Wish of a Lifetime Canada: Resident wishes to have collection of poems published

Jean WOLC Poetry Collage

For Jean Perdue, 93, of Chartwell Scarlett Heights in Etobicoke, Ontario, writing poetry began as a way to express her feelings. As she gained independence and began rediscovering herself later in life, words flowed freely in the form of hundreds of poems. Jean dreamt that one day she would see her large collection of poems published in a book; that wish was granted in June thanks to Chartwell’s partnership with Wish of a Lifetime Canada.

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6 ways to live well with arthritis and ease symptoms

Sporty senior woman exercising outdoor.

Arthritis affects more than half of Canadians by age 70, and a higher proportion of older women than men. You can help reduce and relieve common arthritis symptoms such as pain, stiffness and swelling by doing regular, low-impact exercise, losing excess weight and using heat and cold treatments appropriately. Relaxation techniques, aquatic therapy and assistive devices can also help seniors to live well with this condition.

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#MomentsThatMatter – Celebrating Life’s Achievements

Robert Speck Florence

Imagine living the first 16 years of your life being able to see colours, shapes and all of nature’s splendour, only to have your vision fade into darkness. It’s a difficult reality for anyone to manage—yet one that Florence, a resident of Chartwell Robert Speck in Mississauga, Ontario, faced with strength, perseverance and a positivity the likes of which few possess.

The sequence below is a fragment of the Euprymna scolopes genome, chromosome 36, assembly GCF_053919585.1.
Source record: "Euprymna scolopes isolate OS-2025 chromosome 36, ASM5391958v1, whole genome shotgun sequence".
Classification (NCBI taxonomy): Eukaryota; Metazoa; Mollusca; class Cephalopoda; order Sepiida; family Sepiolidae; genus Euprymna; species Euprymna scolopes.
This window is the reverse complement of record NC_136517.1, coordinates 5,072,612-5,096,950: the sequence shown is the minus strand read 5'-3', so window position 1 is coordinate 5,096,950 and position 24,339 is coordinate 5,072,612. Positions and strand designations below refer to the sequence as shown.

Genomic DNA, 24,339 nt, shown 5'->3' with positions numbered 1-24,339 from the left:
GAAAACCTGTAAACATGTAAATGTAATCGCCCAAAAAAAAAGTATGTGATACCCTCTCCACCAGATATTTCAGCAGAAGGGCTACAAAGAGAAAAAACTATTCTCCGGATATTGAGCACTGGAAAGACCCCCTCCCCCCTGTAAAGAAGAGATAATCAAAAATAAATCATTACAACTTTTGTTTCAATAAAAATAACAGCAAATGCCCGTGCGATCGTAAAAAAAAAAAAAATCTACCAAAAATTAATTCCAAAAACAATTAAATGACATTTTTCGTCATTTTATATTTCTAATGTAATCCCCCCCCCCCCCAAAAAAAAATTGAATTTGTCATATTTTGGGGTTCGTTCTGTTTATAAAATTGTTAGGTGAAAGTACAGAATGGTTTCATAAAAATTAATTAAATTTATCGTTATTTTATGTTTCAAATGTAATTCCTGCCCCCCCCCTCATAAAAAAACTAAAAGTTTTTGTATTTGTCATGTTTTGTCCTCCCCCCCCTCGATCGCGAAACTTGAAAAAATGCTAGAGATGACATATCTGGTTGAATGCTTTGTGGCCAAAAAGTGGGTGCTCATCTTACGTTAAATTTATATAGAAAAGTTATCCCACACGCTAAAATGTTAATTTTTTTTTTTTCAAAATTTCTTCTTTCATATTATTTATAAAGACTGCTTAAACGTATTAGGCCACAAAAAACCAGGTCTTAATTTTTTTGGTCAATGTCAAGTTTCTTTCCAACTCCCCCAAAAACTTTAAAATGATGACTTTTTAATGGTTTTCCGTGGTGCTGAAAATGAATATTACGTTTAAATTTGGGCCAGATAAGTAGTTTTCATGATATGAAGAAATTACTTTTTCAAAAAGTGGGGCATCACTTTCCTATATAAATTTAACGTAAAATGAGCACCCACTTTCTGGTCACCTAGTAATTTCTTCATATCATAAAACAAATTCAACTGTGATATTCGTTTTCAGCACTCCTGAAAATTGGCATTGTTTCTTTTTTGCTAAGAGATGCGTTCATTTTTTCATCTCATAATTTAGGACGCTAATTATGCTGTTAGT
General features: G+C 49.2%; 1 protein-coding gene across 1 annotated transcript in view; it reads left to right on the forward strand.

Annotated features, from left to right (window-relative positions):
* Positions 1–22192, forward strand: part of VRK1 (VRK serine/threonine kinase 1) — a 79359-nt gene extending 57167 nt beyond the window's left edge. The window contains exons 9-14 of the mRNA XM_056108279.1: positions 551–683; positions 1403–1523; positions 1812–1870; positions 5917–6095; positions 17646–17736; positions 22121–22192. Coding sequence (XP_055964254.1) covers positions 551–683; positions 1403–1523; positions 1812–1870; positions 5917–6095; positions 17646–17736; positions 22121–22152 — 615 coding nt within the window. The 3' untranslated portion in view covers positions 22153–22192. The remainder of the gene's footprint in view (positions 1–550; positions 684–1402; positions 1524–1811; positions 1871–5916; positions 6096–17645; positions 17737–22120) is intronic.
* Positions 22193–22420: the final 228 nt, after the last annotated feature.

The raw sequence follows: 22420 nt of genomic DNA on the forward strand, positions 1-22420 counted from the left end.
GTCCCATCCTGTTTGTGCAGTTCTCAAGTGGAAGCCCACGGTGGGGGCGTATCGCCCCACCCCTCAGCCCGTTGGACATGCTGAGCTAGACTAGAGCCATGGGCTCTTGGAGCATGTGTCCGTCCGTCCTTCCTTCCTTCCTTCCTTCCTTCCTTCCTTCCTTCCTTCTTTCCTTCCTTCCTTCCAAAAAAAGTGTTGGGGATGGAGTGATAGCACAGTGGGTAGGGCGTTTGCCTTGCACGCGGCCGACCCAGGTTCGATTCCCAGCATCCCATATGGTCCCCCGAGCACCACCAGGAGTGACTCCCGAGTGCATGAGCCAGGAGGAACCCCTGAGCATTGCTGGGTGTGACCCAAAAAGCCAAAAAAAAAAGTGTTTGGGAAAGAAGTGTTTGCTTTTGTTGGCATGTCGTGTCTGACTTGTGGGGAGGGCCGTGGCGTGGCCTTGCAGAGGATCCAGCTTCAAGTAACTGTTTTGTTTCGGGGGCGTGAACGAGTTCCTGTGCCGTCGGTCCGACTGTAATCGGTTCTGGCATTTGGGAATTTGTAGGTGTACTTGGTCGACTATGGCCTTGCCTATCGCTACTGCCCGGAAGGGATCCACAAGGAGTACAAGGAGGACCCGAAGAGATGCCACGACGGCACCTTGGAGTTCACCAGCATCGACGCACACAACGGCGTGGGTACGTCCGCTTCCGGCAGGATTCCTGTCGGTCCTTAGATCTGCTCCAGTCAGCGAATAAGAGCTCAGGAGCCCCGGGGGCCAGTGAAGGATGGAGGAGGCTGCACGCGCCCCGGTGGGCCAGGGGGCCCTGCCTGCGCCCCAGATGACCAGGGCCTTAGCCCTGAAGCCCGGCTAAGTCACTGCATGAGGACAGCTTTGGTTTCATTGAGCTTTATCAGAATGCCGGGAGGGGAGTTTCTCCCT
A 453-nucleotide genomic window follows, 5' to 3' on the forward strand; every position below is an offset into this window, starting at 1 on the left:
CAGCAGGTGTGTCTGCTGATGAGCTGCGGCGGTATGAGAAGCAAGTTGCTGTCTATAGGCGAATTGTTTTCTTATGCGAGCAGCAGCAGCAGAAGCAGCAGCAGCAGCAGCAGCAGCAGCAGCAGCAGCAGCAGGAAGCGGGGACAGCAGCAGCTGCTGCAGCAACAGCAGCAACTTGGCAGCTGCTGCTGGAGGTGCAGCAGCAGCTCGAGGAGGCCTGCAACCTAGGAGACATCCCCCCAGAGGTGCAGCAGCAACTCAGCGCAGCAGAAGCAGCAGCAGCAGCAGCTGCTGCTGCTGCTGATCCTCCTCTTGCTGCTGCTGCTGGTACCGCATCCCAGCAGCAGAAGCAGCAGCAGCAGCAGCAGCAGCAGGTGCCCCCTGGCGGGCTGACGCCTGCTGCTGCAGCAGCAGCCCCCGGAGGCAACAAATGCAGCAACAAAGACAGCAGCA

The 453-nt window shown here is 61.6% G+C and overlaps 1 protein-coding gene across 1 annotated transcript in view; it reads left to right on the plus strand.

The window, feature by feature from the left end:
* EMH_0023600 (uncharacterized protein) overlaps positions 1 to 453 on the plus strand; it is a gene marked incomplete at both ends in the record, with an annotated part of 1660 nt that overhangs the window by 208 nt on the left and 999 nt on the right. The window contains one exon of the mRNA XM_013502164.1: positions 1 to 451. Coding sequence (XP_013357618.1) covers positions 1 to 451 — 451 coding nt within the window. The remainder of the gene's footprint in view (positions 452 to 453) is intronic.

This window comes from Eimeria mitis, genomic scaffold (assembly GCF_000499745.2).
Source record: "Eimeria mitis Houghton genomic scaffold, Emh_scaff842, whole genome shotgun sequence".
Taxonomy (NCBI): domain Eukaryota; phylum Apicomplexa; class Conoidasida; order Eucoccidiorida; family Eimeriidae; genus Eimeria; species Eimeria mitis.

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Why retirement residence living can be a healthy choice, part 2

anziano seduto in giardino al tramonto

Seniors choose to move to a retirement residence for many different reasons—and all expect to enjoy a worry-free lifestyle with the freedom to live the way they want. What many don’t realize, however, is that beyond their initial expectations, making the move to a seniors’ home can actually have surprising health benefits too.

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7 ways to promote active aging and healthy longevity

Happy mature African American sisters laughing and smiling.

Canadians are living longer than before and researchers have identified a number of lifestyle factors that make those extra years worth living. Regular walking and other physical activities, socializing and lifelong learning each contribute to healthy, active aging. A nutrient-rich diet, a positive outlook on aging and regular sleep patterns also promote a long and healthy life for older adults.

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Exercise lifts depression and eases anxiety for older adults

Stretching muscles

Mood and anxiety disorders are the two most common types of mental health conditions affecting Canadians, including older adults. Many research studies show that moderate amounts of regular physical activity can help prevent depression and reduce symptoms of depression in older adults. Regular leisure-time exercise has also proven to be effective in relieving anxiety and promoting feelings of well-being.

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